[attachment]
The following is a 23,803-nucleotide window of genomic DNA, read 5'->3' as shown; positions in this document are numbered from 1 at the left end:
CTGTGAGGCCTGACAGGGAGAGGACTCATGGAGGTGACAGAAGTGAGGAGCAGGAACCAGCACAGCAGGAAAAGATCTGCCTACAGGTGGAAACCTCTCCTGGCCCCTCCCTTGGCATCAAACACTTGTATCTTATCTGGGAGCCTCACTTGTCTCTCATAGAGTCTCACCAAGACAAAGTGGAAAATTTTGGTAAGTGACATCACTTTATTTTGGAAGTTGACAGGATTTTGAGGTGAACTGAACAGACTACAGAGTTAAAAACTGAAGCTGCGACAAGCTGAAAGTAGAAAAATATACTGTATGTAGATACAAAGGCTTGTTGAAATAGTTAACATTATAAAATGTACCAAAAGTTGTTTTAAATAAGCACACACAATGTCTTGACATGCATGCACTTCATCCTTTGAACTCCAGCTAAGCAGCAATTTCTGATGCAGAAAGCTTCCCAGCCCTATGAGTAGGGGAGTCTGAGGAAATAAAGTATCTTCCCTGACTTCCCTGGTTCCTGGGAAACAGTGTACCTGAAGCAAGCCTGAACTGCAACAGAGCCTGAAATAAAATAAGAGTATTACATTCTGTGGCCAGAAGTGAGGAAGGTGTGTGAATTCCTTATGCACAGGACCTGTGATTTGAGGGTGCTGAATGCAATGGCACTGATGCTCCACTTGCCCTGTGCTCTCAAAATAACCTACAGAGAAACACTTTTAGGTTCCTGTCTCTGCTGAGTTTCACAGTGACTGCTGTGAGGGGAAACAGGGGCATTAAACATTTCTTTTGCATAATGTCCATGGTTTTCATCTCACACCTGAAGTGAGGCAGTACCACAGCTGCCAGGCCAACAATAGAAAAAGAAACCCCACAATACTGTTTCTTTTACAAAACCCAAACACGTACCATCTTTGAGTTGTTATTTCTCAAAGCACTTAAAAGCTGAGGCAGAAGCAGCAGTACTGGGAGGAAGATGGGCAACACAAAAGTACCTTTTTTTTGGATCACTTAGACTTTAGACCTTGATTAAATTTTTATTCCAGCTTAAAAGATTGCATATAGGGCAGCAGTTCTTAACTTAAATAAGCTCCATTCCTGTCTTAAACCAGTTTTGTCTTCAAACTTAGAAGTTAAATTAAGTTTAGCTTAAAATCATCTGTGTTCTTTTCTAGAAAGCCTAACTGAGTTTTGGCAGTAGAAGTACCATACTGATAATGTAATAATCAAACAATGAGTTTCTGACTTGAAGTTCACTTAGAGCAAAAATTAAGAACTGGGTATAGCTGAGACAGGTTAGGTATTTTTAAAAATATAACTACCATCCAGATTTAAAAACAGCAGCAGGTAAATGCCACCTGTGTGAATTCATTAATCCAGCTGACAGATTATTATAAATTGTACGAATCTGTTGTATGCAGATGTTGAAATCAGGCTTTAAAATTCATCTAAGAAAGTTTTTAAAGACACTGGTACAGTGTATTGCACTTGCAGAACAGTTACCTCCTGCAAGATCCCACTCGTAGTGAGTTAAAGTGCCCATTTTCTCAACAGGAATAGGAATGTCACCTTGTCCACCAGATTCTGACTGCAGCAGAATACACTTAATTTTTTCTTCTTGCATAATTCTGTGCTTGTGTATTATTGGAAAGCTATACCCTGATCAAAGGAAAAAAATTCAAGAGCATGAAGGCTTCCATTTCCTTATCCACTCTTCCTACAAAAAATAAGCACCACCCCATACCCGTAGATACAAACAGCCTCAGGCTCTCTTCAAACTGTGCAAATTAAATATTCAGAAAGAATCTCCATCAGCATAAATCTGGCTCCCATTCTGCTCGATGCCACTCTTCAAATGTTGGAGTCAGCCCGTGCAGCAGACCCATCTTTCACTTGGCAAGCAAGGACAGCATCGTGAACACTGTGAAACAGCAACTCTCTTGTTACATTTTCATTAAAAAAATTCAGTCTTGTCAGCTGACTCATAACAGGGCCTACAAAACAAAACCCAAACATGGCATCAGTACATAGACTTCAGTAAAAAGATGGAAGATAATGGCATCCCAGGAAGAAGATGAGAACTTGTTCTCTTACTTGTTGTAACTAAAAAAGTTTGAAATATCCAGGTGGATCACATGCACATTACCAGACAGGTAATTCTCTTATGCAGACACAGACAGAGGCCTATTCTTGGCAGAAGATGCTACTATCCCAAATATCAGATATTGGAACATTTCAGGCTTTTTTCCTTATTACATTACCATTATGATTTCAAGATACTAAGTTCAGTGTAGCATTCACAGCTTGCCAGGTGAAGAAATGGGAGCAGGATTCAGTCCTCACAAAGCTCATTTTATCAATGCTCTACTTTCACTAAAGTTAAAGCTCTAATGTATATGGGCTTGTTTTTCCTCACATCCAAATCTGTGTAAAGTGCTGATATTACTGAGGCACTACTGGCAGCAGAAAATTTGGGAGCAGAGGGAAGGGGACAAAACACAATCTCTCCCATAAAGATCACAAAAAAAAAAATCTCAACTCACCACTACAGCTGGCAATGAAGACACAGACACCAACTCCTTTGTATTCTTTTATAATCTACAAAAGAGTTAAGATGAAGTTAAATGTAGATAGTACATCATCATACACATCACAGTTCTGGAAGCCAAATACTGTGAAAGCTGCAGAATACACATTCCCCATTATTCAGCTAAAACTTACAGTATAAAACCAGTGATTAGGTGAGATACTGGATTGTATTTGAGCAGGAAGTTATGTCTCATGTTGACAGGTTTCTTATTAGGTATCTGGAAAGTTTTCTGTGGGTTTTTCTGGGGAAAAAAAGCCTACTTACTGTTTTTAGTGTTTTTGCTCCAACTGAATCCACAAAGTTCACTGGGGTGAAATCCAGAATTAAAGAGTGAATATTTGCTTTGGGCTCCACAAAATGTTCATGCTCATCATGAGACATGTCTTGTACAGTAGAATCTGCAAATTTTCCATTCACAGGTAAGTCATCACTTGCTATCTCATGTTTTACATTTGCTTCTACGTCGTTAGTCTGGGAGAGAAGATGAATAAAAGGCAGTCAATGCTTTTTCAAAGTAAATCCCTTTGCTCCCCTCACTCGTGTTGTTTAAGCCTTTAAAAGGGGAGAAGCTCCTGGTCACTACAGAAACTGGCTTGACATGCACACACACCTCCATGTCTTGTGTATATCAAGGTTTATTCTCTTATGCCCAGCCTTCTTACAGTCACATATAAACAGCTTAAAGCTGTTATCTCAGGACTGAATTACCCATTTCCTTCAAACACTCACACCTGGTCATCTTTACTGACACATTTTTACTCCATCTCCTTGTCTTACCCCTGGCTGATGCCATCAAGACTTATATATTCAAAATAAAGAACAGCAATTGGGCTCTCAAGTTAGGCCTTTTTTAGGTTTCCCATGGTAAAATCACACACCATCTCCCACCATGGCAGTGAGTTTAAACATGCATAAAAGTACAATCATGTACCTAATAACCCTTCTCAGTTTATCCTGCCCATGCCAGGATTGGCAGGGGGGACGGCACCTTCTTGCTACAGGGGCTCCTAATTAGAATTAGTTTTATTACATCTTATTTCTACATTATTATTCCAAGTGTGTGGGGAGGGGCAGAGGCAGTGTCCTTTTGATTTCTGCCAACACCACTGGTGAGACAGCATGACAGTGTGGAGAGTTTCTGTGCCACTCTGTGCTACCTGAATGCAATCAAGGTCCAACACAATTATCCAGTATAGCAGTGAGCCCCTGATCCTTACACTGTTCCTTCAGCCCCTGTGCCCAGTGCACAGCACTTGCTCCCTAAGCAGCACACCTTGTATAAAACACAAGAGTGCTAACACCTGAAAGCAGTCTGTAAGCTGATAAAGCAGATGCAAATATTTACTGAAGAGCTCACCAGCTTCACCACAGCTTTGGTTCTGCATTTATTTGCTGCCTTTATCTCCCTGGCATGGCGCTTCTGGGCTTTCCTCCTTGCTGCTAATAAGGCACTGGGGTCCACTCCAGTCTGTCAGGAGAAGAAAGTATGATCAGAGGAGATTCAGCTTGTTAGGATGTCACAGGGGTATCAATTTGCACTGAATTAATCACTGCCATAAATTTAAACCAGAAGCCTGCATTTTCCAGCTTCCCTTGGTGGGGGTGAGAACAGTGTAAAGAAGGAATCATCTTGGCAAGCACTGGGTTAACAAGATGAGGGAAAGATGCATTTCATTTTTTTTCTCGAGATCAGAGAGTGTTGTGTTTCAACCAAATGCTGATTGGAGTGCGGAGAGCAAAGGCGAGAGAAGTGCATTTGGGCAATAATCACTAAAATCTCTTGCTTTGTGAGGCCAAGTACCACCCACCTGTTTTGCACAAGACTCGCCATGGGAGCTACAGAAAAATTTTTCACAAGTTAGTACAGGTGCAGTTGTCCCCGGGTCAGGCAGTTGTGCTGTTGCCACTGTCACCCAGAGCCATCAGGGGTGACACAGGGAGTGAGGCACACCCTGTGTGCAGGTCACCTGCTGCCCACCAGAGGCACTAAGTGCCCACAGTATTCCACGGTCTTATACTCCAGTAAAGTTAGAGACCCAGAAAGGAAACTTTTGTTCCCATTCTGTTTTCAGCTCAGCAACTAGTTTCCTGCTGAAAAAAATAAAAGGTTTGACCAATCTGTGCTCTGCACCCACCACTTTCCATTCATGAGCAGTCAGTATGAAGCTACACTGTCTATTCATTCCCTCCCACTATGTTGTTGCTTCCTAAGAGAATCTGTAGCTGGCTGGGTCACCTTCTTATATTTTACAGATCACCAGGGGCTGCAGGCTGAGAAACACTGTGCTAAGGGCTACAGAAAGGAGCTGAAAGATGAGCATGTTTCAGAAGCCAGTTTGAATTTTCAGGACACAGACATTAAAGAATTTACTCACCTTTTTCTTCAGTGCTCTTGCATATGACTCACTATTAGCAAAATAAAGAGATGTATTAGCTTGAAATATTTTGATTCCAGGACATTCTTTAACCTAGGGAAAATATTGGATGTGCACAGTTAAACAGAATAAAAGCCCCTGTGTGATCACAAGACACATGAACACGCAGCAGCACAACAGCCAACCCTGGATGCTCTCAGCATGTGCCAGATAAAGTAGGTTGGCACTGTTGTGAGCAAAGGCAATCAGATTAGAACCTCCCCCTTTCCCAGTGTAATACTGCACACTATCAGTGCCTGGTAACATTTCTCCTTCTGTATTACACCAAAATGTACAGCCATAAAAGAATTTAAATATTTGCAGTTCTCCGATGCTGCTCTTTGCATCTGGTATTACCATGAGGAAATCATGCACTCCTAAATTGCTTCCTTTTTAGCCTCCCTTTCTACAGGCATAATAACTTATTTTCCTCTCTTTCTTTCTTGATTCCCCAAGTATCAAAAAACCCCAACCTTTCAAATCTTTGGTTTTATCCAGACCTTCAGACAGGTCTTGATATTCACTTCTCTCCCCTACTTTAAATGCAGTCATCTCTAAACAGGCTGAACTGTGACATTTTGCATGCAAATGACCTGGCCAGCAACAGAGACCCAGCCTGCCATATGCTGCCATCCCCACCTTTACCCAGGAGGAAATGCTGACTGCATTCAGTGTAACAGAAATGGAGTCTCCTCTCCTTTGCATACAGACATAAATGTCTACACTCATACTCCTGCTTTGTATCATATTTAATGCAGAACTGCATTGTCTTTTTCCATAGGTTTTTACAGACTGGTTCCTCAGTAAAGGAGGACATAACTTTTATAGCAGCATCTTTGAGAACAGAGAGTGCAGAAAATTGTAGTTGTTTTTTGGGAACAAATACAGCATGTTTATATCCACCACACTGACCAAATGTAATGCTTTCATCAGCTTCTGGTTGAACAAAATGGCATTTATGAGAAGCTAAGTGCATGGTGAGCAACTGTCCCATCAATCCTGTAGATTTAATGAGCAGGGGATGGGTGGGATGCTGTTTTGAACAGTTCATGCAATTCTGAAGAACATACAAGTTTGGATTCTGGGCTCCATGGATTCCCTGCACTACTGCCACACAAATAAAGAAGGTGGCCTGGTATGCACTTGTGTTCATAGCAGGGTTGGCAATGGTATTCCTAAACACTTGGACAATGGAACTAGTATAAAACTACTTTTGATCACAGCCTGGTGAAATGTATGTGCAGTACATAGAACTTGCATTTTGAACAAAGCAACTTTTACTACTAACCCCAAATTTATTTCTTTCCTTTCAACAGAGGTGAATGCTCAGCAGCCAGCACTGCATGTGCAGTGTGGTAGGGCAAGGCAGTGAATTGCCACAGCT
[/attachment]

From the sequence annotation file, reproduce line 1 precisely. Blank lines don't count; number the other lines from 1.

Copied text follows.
The following is a 23,803-nucleotide window of genomic DNA, read 5'->3' as shown; positions in this document are numbered from 1 at the left end: